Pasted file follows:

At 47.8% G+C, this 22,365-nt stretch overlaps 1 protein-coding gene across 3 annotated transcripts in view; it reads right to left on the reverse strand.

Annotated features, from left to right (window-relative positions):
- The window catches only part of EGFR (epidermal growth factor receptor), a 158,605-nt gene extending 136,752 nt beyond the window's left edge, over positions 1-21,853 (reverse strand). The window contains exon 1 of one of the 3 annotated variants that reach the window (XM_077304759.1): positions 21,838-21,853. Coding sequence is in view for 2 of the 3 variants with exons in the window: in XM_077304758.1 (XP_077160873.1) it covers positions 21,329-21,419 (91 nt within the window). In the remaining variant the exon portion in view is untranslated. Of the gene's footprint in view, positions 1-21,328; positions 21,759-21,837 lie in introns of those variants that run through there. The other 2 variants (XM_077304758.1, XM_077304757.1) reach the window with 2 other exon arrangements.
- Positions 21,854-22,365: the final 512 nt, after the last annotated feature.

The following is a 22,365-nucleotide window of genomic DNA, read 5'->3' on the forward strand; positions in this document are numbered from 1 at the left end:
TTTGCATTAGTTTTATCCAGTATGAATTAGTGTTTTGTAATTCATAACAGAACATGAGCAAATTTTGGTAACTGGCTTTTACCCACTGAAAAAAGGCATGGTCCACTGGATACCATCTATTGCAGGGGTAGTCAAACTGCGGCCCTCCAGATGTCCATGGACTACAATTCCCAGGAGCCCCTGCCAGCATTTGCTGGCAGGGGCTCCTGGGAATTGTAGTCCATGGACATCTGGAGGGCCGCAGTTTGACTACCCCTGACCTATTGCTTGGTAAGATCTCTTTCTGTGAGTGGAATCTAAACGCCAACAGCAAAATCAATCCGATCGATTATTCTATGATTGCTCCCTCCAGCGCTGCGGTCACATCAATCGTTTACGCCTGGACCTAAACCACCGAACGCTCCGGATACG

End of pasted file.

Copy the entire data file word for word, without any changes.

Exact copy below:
At 47.8% G+C, this 22,365-nt stretch overlaps 1 protein-coding gene across 3 annotated transcripts in view; it reads right to left on the reverse strand.

Annotated features, from left to right (window-relative positions):
- The window catches only part of EGFR (epidermal growth factor receptor), a 158,605-nt gene extending 136,752 nt beyond the window's left edge, over positions 1-21,853 (reverse strand). The window contains exon 1 of one of the 3 annotated variants that reach the window (XM_077304759.1): positions 21,838-21,853. Coding sequence is in view for 2 of the 3 variants with exons in the window: in XM_077304758.1 (XP_077160873.1) it covers positions 21,329-21,419 (91 nt within the window). In the remaining variant the exon portion in view is untranslated. Of the gene's footprint in view, positions 1-21,328; positions 21,759-21,837 lie in introns of those variants that run through there. The other 2 variants (XM_077304758.1, XM_077304757.1) reach the window with 2 other exon arrangements.
- Positions 21,854-22,365: the final 512 nt, after the last annotated feature.

The following is a 22,365-nucleotide window of genomic DNA, read 5'->3' on the forward strand; positions in this document are numbered from 1 at the left end:
TTTGCATTAGTTTTATCCAGTATGAATTAGTGTTTTGTAATTCATAACAGAACATGAGCAAATTTTGGTAACTGGCTTTTACCCACTGAAAAAAGGCATGGTCCACTGGATACCATCTATTGCAGGGGTAGTCAAACTGCGGCCCTCCAGATGTCCATGGACTACAATTCCCAGGAGCCCCTGCCAGCATTTGCTGGCAGGGGCTCCTGGGAATTGTAGTCCATGGACATCTGGAGGGCCGCAGTTTGACTACCCCTGACCTATTGCTTGGTAAGATCTCTTTCTGTGAGTGGAATCTAAACGCCAACAGCAAAATCAATCCGATCGATTATTCTATGATTGCTCCCTCCAGCGCTGCGGTCACATCAATCGTTTACGCCTGGACCTAAACCACCGAACGCTCCGGATACG